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My thoughts: Yes, it is measurable.

$|X|:\Omega\to\mathbb{R}$ is a random Variable which is $\mathcal{F}$-measurable. Then $\left\{ \omega:|X\left(\omega\right)|\leq x\right\} \in\mathcal{F}$ for all $x\in\mathbb{R}$. $\Rightarrow$ $\left\{ \omega:-x\leq X\left(\omega\right)\leq x\right\} \in\mathcal{F}$ for all $x\in \mathbb{R}$.

So what I have to show now, is that every element of the Borel $\sigma$-Algebra is constructable by these sets.

Because of the symmetry I seem not to be able to do that. Any hints? But I am pretty sure, that it is possible. Thanks for any advice.

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You have show that $X^{-1}[-x,x]$ is measurable for each $x$, but since the intervals $[-x,x]$ are symmetric with respect to $0$, the $\sigma$-algebra generated by such sets will consist of sets which are symmetric with respect to $0$. – Davide Giraudo May 2 '12 at 10:59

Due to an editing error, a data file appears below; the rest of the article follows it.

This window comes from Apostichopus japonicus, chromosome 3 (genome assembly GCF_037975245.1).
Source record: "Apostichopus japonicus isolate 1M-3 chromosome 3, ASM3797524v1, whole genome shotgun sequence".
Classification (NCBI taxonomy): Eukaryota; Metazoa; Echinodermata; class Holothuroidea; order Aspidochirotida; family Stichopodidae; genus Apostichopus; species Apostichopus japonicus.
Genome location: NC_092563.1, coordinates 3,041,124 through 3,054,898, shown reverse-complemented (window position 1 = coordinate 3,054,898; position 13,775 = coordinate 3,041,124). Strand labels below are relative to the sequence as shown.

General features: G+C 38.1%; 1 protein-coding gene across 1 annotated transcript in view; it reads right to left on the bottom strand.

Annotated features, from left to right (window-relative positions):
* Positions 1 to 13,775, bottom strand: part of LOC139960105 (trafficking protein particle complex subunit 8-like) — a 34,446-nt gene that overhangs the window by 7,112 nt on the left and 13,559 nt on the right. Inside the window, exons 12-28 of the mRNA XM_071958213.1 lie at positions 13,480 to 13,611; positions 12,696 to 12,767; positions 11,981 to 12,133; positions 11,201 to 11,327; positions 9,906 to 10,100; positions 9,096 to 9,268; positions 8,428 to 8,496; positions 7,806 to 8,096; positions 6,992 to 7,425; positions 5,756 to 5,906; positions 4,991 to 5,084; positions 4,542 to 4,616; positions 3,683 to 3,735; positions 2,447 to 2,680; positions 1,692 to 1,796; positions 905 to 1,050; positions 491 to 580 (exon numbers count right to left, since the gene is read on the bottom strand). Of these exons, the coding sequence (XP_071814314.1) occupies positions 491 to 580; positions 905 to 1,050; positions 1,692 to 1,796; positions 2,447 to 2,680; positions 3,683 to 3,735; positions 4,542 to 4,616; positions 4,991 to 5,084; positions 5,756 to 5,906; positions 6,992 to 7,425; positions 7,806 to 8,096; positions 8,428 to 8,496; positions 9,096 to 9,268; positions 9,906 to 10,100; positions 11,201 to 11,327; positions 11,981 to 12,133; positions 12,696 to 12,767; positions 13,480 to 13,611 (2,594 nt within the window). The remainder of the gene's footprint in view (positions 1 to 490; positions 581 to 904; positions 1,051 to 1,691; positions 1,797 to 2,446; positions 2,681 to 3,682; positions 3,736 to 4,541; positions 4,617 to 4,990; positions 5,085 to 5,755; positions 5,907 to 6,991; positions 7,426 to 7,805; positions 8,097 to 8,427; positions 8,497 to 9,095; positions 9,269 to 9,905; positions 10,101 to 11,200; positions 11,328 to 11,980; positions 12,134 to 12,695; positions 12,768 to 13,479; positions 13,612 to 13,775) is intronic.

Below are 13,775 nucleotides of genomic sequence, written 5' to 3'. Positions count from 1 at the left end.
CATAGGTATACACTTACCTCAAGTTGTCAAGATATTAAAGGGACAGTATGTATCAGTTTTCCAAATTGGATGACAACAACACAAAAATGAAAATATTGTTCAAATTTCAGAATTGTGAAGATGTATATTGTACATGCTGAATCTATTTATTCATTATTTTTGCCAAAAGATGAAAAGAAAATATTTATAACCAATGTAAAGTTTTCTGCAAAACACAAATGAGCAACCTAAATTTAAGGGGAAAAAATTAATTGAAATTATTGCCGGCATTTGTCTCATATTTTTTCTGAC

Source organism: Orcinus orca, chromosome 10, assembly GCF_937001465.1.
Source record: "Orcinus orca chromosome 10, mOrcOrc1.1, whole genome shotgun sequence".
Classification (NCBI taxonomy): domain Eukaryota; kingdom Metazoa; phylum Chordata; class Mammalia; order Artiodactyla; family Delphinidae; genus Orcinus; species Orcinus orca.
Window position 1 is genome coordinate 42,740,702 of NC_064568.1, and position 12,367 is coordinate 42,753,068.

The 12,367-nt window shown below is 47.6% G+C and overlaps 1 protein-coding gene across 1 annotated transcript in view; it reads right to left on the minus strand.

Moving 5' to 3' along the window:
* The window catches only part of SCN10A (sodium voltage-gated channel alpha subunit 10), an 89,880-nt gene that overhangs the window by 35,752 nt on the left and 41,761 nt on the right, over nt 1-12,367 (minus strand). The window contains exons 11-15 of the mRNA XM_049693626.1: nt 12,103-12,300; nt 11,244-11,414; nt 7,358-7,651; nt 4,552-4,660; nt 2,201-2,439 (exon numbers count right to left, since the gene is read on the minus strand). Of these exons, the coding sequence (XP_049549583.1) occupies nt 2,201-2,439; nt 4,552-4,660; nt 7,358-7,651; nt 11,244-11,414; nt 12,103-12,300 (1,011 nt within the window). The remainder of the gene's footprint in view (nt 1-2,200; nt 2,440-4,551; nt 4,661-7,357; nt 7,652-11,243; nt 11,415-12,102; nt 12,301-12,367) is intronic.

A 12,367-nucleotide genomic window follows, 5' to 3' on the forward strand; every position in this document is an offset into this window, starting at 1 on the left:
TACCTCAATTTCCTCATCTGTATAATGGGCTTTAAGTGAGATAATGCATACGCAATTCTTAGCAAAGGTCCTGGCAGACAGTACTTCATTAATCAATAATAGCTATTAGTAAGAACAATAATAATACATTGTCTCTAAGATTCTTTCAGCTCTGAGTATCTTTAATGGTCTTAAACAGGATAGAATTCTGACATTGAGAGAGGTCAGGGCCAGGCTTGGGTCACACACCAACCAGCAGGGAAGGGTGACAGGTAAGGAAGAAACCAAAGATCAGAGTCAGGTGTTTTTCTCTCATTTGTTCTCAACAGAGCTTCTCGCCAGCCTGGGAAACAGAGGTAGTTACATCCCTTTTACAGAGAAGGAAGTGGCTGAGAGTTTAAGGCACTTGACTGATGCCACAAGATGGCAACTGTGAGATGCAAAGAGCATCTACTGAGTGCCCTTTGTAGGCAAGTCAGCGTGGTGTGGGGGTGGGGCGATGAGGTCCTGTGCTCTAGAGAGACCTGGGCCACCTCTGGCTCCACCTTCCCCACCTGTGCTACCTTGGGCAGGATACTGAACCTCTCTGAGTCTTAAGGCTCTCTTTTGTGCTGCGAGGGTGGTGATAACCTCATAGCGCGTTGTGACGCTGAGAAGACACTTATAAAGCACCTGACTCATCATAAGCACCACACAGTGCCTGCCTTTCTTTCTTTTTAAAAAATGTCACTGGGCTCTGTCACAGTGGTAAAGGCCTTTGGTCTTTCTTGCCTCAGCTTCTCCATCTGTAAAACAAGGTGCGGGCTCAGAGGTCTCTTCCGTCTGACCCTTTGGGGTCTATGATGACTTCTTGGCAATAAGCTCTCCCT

@DavideGiraudo Thank you very much for pointing that out! – Aufwind May 2 '12 at 11:02
up vote 5 down vote accepted

If $\mathcal F\neq 2^{\Omega}$, we have a counter-example: take $A$ a non-measurable set, and put $f(x)=\begin{cases}1&\mbox{ if }x\in A\\\ -1&\mbox{ if }x\notin A \end{cases}$. Then $|f|=1$ and is measurable, but $f$ is not since $\{f>0\}=A$ is not measurable.

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